sacred cows

I use them term not in a perjorative sense, as to ridicule those who actually do have sacred cows such as in the Hindu tradtion. This is simply a figure of speech, which with all due respect to our fellow human beings who are Hindu, or some other tradition which may do the same, is simply a way of signifying the worship of anything less than God. Of course I refer to God: the Father, the Son, and the Holy Spirit. I do think of the calf Aaron and the people of Israel made for worship when Moses was up on the mountain. Which Moses promptly destroyed when he came down.

What keeps us from obeying and following Christ? One major factor:  sacred cows. We all can have them. They’re all over the land.

We know we’ve hit a nerve concerning a sacred cow when another follower in Jesus won’t interact with us, or won’t discuss a certain issue, because it is their sacred cow that is at stake. Or when something can’t be challenged. It is right, period. End of story. No room for questions, or discussion.

I find this part of the problem this political season in the United States. I don’t know so much how it plays out among politicians, though American politics is a lot about strategy which in the best case scenario is a part of wisdom in helping others see and be persuaded by their position. Too often though it seems to mean digging in one’s heels and seeing one’s view as nonnegotiable, because it is right on a level which equals the Bible.

In theology we can do the same. I hold to a Christian pacifist view, and am persuaded by it. However I don’t do well if I refuse to take seriously a Christian just war position, or other positions which have been held, as well. Especially when the majority have held such views. Of course majority doesn’t mean it’s right, but it should give one pause enough to know that good people will have differences, and to hear out just how such differences are held.

When we spot a sacred cow, it must come down. But that doesn’t mean what good we held to when we had that idol needs to be given up. There likely is something of truth somewhere to be found in all such traditions. We then do well to find it, hold on to it, and let the rest go, certainly the sacred cow itself.

And we do well to live well with our differences when that’s done. Because even though those particular sacred cows may be gone, what is left may put us in different positions. For example my brother in Christ may enter the military with good conscience, while I would not do so with good conscience. And yet we can love each other and accept each other fully as brothers in Christ, because our faith is intact and our worship full and free, as to what we are doing. And we both do so with the utmost humility that somehow our brother may be right in some way, even while we hold to the understanding we have.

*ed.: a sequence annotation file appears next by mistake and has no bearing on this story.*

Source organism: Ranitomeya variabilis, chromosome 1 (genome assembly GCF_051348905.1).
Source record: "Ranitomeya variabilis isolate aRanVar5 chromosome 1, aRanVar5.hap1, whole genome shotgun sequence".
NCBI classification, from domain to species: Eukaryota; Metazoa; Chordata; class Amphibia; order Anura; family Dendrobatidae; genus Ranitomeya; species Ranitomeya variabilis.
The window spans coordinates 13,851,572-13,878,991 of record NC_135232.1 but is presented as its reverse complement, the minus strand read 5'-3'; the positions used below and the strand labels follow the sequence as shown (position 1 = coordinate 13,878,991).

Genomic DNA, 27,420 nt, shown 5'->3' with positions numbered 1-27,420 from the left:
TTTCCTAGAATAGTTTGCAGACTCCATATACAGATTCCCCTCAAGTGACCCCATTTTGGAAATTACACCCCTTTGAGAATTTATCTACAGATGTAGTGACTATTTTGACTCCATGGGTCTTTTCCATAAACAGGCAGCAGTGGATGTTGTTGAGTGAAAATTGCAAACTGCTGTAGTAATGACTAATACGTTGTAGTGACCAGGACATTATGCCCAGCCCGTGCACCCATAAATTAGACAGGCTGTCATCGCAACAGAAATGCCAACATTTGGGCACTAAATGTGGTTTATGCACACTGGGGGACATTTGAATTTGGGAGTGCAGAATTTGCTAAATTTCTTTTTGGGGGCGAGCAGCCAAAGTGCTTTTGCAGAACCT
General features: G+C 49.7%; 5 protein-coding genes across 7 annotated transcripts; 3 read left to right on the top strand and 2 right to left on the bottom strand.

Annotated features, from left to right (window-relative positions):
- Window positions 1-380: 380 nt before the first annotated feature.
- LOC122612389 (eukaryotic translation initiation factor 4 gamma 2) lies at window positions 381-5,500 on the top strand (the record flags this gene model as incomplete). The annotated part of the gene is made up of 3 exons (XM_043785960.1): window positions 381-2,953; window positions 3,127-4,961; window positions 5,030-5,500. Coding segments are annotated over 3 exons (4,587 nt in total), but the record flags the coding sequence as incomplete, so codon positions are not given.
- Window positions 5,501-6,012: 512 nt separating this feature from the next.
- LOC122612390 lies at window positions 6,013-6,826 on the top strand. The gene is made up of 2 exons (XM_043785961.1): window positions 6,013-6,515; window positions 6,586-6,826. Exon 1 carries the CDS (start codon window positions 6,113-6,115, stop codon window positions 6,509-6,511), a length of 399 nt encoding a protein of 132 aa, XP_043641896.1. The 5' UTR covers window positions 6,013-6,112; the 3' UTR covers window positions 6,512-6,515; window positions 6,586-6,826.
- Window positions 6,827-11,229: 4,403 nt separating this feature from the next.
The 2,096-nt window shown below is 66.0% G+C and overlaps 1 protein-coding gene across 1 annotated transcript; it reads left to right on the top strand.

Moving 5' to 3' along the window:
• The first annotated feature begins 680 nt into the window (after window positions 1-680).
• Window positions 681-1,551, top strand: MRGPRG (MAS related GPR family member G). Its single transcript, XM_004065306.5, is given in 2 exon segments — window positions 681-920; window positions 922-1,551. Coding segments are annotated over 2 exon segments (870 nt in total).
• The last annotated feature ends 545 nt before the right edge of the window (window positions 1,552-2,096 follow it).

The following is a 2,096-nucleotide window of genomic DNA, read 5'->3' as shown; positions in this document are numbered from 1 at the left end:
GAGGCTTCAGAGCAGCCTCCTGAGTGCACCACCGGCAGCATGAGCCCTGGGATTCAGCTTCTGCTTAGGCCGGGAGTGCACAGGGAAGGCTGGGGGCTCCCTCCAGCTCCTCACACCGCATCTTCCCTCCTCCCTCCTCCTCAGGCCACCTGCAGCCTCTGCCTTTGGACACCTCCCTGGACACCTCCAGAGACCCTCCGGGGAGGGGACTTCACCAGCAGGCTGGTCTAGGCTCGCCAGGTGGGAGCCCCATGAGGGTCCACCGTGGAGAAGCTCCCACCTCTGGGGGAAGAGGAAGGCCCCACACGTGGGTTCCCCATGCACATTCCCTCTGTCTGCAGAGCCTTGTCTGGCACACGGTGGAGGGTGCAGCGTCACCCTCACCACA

Could I make an idol out of Christian pacifism, or my understanding of that? Of course I could. So that those who don’t follow it are in my view doing something less than following God. This is tricky, because I still will want to persuade my just war Christian friends, even as they would like to persuade me. We have to acknowledge that Christians have followed Christ with good conscience on both sides, and in a sense, let it go at that. Same is true with whatever political stand one takes.

But the main point of this post is that we need to ask ourselves just what sacred cow we are holding on to. What idol, what thing which we think is indispensable for being right, good, the best. And let it go, realizing that there is only one who is good, and that he will help us put first things first, worship him, doing so together in Jesus for the world.

This is a kind of open ended post, dealing with a most challenging subject. This is always true on this blog, but I especially invite response here, to help us think through this better.